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Driver Seriously Injured in Rear Underride School Bus Crash

September 12, 2018

Driver Seriously Injured in Rear Underride School Bus Crash

Driver Seriously Injured in Rear Underride School Bus Crash

August 2018, a driver was seriously injured after rear-ending a Maury County school bus on U.S. 31. Looking at a photo of the accident scene, it’s miracle that the driver survived the accident, as the white sedan came to rest under the rear of the school bus with the frame of the bus intruding into the car’s passenger compartment.

As I’ve noted in the past, underride accidents are among the most deadly type of crashes. Most commonly they involve commercial trucks and occur when a passenger vehicle strikes and travels underneath a truck or trailer, as happened in April when a woman was killed when her SUV became wedged under a tractor-trailer on I-65 in Franklin.

But much like commercial trucks, the frame of a school bus is approximately the same height as a motorist’s head and torso, so in an underride school bus accident the edge of the bus extends into the “occupant survival space” and the result is often serious injury or death.

While there’s no word about exactly what led to the school bus crash on U.S. 31, the Tennessee Highway Patrol official quoted in the above-referenced News Channel 5 article seemed exasperated about what transpired, saying, “We need everyone to pay attention and avoid situations just like this.”

Nashville Schools: Back in Session
Indeed with Nashville schools open again, it seems a good time to review ways in which we can collectively help keep our kids safe.

While many people take school bus transportation for granted, those in charge of ferrying local students to and from school have an awesome responsibility. According to the Tennessee Department of Education, Tennessee schools transport upwards of 700,000 students a day on approximately 8,700 school buses.

The good news is that considerable attention is paid to both school bus driver training and school bus safety inspections. The Tennessee Department of Safety & Homeland Security notes that all individuals who have a school bus driver’s license receive mandatory driver training sessions each year—with a test following each session. Moreover, “school bus inspectors conduct annual and follow-up inspections on school buses in all school systems during the school year.” In addition, “spot checks are conducted throughout the year [and] inspections are conducted randomly to ensure that buses are being properly maintained.”

Better yet, Tennessee legislators are always looking at ways to improve safety. You may recall that a few new laws went into effect at the beginning of this year. For example, two key elements of HB0322 provide that “new school bus drivers complete a training program prior to transporting students.” Also, the bill requires that a school bus driver be at least 25 years of age.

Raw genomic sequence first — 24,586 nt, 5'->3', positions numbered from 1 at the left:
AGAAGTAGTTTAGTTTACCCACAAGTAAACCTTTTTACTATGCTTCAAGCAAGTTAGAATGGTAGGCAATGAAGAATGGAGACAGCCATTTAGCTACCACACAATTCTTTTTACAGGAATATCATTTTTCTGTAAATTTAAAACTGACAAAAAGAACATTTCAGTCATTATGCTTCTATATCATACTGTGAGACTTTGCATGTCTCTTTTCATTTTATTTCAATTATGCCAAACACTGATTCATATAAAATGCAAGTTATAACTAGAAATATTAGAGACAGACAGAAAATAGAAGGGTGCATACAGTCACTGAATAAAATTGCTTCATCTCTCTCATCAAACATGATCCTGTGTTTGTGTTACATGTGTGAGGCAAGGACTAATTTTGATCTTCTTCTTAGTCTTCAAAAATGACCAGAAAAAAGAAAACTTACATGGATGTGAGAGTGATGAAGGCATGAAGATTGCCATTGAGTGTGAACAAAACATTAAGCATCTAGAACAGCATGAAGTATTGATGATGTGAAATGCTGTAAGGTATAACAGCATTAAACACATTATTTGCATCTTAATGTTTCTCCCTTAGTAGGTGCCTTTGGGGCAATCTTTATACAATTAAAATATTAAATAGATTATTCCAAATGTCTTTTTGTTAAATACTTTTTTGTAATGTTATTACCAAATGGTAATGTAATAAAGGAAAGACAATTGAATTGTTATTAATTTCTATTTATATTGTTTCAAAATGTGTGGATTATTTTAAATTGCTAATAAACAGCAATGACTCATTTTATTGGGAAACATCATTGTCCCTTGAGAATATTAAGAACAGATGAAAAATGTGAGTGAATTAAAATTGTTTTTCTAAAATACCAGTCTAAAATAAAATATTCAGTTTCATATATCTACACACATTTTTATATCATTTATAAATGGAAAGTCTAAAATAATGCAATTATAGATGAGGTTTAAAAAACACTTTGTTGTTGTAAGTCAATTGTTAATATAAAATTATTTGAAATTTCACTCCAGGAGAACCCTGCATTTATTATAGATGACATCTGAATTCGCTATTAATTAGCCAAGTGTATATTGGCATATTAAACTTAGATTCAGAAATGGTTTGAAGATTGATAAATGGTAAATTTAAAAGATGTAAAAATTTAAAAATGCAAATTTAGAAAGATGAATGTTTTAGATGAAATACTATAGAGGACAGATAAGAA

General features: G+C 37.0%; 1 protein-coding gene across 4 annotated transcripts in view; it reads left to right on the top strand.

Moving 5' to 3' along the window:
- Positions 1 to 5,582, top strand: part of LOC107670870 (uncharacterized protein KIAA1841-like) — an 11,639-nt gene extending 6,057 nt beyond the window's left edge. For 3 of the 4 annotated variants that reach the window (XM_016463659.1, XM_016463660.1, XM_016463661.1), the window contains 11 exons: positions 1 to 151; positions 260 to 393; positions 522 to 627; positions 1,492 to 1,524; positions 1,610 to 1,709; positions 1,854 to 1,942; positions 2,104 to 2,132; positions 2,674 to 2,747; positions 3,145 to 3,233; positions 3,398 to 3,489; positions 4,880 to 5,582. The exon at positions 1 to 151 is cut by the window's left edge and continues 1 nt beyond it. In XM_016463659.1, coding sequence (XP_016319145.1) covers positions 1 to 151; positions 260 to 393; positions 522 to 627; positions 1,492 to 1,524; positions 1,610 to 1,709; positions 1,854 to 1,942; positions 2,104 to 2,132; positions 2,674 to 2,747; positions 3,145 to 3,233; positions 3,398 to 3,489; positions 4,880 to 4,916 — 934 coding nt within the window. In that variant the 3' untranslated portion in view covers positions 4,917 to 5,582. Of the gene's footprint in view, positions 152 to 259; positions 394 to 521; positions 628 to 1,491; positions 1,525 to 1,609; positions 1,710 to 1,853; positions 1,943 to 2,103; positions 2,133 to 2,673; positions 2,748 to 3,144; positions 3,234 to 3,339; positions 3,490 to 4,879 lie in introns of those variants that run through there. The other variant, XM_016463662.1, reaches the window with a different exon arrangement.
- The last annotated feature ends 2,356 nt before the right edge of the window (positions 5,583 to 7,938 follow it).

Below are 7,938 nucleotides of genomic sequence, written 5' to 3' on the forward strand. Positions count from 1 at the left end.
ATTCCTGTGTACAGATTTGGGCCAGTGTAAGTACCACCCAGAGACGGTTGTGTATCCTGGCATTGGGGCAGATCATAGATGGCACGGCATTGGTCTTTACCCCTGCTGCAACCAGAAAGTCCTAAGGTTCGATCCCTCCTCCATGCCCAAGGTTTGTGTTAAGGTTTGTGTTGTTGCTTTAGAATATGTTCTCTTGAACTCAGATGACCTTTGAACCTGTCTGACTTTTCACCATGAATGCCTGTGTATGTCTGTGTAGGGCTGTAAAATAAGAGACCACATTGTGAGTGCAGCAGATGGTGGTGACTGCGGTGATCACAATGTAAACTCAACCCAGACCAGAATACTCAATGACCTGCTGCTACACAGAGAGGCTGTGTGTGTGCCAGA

Meanwhile, another new law amended the Tennessee Code to make it a class C misdemeanor to “knowingly operate a motor vehicle in any marked school zone … when a warning flasher or flashers are in operation, and talk on a hand-held telephone while the vehicle is in motion.”

That said, more could be done to make our school buses safer. For example, adding seat belts to Tennessee school buses is an idea I continue to support. At this time, only six states require seat belts on school buses, with Arkansas currently phasing in safety restraints.

AAA’s School’s Open — Drive Carefully Campaign
In addition, there are a lot of common sense things we can do as a community to help keep Nashville students safe, including those students who walk or bike to school.

For its part, AAA has a helpful list of tips, part of its School’s Open – Drive Carefully campaign, which has been in existence since 1946 and is designed to reduce child pedestrian injuries and fatalities.

AAA reminds us all to slow down, noting that “speed limits in school zones are reduced for a reason. A pedestrian struck by a vehicle traveling at 25 mph is nearly two-thirds less likely to be killed compared to a pedestrian struck by a vehicle traveling just 10 mph faster.”

AAA also emphasizes the importance of eliminating distractions like using your smartphone or eating while driving, asserting that “research shows that taking your eyes off the road for just two seconds doubles your chances of crashing.” Never mind the fact that “children can be quick, crossing the road suddenly or emerging suddenly between two parked cars.”

School Bus Safety Week
With all of the above in mind, I look forward to National School Bus Safety Week, which is held each year during the third full week of October. It’s described as “an active and evolving public education program and an excellent way for parents, students, teachers, motorists, school bus operators, school administrators and other interested parties to join forces and address the importance of school bus safety.”

This year’s theme is “My Driver—My Safety Hero.”

Next year’s theme will be “My School Bus, the Safest Form of Transportation,” a reference to a National Highway Transportation Safety Authority statistic that tells us that students are 70 times more likely to get to school safely when taking a school bus instead of taking a car.

Want to help our intrepid students stay even safer? Take a moment to review the safety tips that the National Association for Pupil Transportation has provided for School Bus Safety Week.

Injured in a School Bus Accident?
Of course, if you have any questions about school bus safety—or have a loved one who has been injured in a school bus accident—don’t hesitate to give me a call at 615-256-6666. I believe that a municipality is liable for failing to place seat belts on its school buses and would be happy to discuss this issue with you.